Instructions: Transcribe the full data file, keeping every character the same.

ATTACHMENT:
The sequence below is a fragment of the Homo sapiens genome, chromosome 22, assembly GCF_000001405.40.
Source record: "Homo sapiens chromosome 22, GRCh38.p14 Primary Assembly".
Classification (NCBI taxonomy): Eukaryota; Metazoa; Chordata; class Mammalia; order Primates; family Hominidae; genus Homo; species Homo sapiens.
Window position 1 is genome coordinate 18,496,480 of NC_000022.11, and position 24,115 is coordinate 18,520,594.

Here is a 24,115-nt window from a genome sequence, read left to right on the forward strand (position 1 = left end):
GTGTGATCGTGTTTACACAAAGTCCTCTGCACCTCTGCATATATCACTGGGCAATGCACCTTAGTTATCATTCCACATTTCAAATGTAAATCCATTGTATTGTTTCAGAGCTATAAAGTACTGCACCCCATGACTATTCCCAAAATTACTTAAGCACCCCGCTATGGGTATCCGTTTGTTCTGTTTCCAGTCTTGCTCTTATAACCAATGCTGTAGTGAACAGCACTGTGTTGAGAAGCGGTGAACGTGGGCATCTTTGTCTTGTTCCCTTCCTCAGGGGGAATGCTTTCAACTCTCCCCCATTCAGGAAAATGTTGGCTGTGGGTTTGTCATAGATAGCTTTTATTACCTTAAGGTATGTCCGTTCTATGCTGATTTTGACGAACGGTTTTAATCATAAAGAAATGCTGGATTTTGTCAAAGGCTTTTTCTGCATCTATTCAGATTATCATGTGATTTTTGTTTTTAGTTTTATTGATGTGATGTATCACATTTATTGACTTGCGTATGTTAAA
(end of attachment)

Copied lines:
The sequence below is a fragment of the Homo sapiens genome, chromosome 22, assembly GCF_000001405.40.
Source record: "Homo sapiens chromosome 22, GRCh38.p14 Primary Assembly".
Classification (NCBI taxonomy): Eukaryota; Metazoa; Chordata; class Mammalia; order Primates; family Hominidae; genus Homo; species Homo sapiens.
Window position 1 is genome coordinate 18,496,480 of NC_000022.11, and position 24,115 is coordinate 18,520,594.

Here is a 24,115-nt window from a genome sequence, read left to right on the forward strand (position 1 = left end):
GTGTGATCGTGTTTACACAAAGTCCTCTGCACCTCTGCATATATCACTGGGCAATGCACCTTAGTTATCATTCCACATTTCAAATGTAAATCCATTGTATTGTTTCAGAGCTATAAAGTACTGCACCCCATGACTATTCCCAAAATTACTTAAGCACCCCGCTATGGGTATCCGTTTGTTCTGTTTCCAGTCTTGCTCTTATAACCAATGCTGTAGTGAACAGCACTGTGTTGAGAAGCGGTGAACGTGGGCATCTTTGTCTTGTTCCCTTCCTCAGGGGGAATGCTTTCAACTCTCCCCCATTCAGGAAAATGTTGGCTGTGGGTTTGTCATAGATAGCTTTTATTACCTTAAGGTATGTCCGTTCTATGCTGATTTTGACGAACGGTTTTAATCATAAAGAAATGCTGGATTTTGTCAAAGGCTTTTTCTGCATCTATTCAGATTATCATGTGATTTTTGTTTTTAGTTTTATTGATGTGATGTATCACATTTATTGACTTGCGTATGTTAAA